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The Jeffersonian cyclopedia;

a comprehensive collection of the views of Thomas Jefferson classified and arranged in alphabetical order under nine thousand titles relating to government, politics, law, education, political economy, finance, science, art, literature, religious freedom, morals, etc.;

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8006. SOCIETIES (Communal), Practicability.—
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8006. SOCIETIES (Communal), Practicability.—

That, on the principle of a communion
of property, small societies may exist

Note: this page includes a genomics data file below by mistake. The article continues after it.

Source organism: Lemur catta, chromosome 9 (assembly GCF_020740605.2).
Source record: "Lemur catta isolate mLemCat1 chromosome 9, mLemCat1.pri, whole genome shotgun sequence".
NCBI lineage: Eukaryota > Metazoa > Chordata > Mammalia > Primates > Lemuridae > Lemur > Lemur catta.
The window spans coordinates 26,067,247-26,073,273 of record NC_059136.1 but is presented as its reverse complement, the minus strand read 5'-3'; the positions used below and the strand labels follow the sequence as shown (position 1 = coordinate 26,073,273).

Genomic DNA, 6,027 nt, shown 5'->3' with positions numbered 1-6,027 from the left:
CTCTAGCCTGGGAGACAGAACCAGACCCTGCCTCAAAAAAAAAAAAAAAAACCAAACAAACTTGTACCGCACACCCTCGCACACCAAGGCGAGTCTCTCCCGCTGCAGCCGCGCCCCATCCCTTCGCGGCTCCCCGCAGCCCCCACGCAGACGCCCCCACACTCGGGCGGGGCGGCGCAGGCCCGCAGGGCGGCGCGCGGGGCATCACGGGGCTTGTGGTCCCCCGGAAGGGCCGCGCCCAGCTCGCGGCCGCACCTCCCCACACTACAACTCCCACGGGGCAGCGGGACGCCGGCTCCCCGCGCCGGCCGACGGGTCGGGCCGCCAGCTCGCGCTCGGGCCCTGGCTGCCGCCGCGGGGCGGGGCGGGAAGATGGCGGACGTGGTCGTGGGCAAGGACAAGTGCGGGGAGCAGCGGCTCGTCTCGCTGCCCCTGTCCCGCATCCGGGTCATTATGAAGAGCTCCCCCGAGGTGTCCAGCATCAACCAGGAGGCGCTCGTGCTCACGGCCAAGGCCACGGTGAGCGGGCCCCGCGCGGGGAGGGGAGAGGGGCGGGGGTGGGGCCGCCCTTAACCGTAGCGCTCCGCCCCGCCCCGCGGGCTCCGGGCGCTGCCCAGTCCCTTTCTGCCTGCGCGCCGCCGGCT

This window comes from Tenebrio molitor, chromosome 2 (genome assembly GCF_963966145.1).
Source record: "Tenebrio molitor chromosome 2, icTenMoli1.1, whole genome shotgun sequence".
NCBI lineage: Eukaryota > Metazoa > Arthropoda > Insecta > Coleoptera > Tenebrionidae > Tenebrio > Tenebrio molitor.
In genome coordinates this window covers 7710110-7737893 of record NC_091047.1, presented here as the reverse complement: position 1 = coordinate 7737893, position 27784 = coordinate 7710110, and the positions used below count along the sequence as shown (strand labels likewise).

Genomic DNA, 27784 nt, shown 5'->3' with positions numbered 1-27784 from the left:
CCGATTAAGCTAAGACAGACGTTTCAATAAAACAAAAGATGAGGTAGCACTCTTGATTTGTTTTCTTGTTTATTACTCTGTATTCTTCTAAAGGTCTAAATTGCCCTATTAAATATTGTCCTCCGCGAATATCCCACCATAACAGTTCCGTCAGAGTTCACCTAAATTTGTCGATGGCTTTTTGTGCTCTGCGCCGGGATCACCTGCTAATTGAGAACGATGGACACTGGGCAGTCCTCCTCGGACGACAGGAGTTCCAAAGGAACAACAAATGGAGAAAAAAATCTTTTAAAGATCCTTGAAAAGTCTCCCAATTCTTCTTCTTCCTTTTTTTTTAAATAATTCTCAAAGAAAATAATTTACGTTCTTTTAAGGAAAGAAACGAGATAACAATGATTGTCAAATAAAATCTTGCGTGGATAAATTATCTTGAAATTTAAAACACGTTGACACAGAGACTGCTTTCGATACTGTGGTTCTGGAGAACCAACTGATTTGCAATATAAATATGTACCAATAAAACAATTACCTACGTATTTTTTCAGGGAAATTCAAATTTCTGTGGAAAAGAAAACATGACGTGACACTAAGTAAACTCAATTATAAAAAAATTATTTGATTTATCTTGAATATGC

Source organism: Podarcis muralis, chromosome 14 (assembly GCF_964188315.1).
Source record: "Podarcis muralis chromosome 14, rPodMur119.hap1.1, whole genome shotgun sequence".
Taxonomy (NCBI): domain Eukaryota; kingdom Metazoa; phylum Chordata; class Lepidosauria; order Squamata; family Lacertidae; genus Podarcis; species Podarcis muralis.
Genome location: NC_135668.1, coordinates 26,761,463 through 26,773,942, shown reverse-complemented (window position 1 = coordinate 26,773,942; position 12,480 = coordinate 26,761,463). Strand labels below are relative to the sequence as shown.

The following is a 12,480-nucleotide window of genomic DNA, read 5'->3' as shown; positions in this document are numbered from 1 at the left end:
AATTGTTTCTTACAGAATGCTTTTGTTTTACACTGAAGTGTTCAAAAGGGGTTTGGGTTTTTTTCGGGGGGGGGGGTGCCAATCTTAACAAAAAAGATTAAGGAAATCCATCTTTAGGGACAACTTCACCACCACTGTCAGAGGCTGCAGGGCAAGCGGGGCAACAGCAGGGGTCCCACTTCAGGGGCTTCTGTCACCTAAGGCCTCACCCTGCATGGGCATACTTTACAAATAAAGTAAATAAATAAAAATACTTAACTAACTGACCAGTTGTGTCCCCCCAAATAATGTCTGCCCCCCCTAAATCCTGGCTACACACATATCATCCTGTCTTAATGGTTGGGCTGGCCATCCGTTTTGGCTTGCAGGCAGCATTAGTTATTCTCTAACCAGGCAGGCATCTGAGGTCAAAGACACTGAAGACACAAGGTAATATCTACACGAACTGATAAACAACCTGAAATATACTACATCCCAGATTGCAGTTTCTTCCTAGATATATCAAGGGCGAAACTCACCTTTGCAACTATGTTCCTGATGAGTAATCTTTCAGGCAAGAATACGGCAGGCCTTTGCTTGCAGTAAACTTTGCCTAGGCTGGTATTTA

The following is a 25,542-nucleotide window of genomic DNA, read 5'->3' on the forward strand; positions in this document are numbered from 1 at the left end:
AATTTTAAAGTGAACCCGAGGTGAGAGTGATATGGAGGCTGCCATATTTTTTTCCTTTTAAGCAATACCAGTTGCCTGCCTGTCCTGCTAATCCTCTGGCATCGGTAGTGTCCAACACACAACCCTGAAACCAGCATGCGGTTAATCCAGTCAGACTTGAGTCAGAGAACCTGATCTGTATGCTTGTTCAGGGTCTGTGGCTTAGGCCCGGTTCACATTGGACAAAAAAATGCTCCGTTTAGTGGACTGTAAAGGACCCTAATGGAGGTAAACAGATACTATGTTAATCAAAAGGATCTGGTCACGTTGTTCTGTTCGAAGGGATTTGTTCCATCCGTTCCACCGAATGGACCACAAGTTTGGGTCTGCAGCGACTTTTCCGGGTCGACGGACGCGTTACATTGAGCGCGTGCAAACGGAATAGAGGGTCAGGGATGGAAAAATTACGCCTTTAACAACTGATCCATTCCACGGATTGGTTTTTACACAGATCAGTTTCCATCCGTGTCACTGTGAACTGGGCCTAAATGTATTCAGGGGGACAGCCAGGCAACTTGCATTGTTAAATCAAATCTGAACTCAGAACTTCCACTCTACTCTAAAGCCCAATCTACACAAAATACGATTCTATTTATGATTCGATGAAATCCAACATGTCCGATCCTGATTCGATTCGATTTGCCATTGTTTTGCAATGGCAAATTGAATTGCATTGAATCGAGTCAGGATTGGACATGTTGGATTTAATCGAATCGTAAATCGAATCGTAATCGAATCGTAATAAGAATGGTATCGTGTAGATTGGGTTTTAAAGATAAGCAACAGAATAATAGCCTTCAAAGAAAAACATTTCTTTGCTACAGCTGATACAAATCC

in habits of virtue, order, industry, and peace,
and consequently in a state of as much happiness
as heaven has been pleased to deal out
to imperfect humanity, I can readily conceive,
and, indeed, have seen its proofs in various
small societies which have been constituted on
that principle. But I do not feel authorized
to conclude from these that an extended society,
like that of the United States, or of an
individual State, could be governed happily on
the same principle. I look to the diffusion of
light and education as the resource most to be
relied on for ameliorating the condition, promoting
the virtue, and advancing the happiness
of man.—
To C. C. Blatchly. Washington ed. vii, 263.
(M. 1822)